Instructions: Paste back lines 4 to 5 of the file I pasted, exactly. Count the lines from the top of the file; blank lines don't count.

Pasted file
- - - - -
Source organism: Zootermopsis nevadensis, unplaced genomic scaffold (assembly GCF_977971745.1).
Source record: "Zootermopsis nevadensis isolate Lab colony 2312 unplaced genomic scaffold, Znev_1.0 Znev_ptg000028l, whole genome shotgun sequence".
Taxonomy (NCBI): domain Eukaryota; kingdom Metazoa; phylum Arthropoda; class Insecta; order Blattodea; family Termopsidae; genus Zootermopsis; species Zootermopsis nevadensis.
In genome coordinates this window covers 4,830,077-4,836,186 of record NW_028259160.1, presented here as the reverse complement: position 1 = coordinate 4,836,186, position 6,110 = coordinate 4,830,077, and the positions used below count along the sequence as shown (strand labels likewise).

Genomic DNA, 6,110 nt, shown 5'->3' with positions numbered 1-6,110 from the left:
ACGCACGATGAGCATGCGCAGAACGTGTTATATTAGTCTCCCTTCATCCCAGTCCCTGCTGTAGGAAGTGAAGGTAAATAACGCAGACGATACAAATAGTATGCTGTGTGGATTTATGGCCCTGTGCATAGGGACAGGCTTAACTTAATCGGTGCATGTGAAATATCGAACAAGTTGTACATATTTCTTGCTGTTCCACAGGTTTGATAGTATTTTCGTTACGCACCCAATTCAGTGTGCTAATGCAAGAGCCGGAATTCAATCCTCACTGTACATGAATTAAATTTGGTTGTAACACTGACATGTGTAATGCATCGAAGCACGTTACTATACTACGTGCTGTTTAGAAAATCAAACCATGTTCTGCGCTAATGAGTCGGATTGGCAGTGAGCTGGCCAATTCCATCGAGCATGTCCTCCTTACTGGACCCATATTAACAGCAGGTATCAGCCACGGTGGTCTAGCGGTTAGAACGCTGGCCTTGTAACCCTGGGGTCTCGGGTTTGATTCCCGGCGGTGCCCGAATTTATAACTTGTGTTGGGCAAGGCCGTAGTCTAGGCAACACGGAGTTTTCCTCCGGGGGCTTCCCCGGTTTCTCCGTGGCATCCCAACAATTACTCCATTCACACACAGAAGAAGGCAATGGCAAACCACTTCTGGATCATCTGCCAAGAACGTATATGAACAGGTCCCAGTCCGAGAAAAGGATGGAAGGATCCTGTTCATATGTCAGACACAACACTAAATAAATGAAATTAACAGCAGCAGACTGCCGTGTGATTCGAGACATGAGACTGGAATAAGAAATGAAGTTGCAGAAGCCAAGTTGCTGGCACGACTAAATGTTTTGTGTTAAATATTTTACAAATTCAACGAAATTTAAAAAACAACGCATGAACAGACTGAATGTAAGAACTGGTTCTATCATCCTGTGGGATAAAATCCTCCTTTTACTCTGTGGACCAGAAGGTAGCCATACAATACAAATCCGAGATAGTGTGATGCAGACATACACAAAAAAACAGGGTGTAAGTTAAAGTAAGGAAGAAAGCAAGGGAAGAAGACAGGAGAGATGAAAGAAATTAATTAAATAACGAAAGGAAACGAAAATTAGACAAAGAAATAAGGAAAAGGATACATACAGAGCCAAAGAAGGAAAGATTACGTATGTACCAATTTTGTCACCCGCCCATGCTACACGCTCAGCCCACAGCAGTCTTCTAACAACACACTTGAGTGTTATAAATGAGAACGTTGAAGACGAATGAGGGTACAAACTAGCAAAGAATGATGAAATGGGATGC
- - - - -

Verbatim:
In genome coordinates this window covers 4,830,077-4,836,186 of record NW_028259160.1, presented here as the reverse complement: position 1 = coordinate 4,836,186, position 6,110 = coordinate 4,830,077, and the positions used below count along the sequence as shown (strand labels likewise).

Genomic DNA, 6,110 nt, shown 5'->3' with positions numbered 1-6,110 from the left: